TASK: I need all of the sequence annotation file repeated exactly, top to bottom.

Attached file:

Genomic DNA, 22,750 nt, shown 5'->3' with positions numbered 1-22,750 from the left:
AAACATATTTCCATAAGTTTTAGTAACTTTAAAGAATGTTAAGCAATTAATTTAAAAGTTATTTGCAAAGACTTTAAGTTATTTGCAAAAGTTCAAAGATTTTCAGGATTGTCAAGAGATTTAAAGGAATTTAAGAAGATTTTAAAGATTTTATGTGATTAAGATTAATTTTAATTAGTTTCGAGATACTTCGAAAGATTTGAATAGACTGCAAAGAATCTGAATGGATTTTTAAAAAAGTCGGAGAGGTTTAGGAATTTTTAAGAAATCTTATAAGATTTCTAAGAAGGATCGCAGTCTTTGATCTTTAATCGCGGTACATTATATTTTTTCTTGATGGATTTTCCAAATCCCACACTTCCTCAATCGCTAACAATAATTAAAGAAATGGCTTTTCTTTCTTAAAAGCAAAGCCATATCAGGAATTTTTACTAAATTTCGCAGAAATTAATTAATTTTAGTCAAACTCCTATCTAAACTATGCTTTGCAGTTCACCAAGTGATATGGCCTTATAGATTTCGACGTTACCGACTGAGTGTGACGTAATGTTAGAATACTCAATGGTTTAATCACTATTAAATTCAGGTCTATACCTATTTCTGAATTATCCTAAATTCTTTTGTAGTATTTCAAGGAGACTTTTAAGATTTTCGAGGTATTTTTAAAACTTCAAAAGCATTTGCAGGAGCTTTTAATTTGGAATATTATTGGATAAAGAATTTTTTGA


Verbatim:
Genomic DNA, 22,750 nt, shown 5'->3' with positions numbered 1-22,750 from the left:
AAACATATTTCCATAAGTTTTAGTAACTTTAAAGAATGTTAAGCAATTAATTTAAAAGTTATTTGCAAAGACTTTAAGTTATTTGCAAAAGTTCAAAGATTTTCAGGATTGTCAAGAGATTTAAAGGAATTTAAGAAGATTTTAAAGATTTTATGTGATTAAGATTAATTTTAATTAGTTTCGAGATACTTCGAAAGATTTGAATAGACTGCAAAGAATCTGAATGGATTTTTAAAAAAGTCGGAGAGGTTTAGGAATTTTTAAGAAATCTTATAAGATTTCTAAGAAGGATCGCAGTCTTTGATCTTTAATCGCGGTACATTATATTTTTTCTTGATGGATTTTCCAAATCCCACACTTCCTCAATCGCTAACAATAATTAAAGAAATGGCTTTTCTTTCTTAAAAGCAAAGCCATATCAGGAATTTTTACTAAATTTCGCAGAAATTAATTAATTTTAGTCAAACTCCTATCTAAACTATGCTTTGCAGTTCACCAAGTGATATGGCCTTATAGATTTCGACGTTACCGACTGAGTGTGACGTAATGTTAGAATACTCAATGGTTTAATCACTATTAAATTCAGGTCTATACCTATTTCTGAATTATCCTAAATTCTTTTGTAGTATTTCAAGGAGACTTTTAAGATTTTCGAGGTATTTTTAAAACTTCAAAAGCATTTGCAGGAGCTTTTAATTTGGAATATTATTGGATAAAGAATTTTTTGA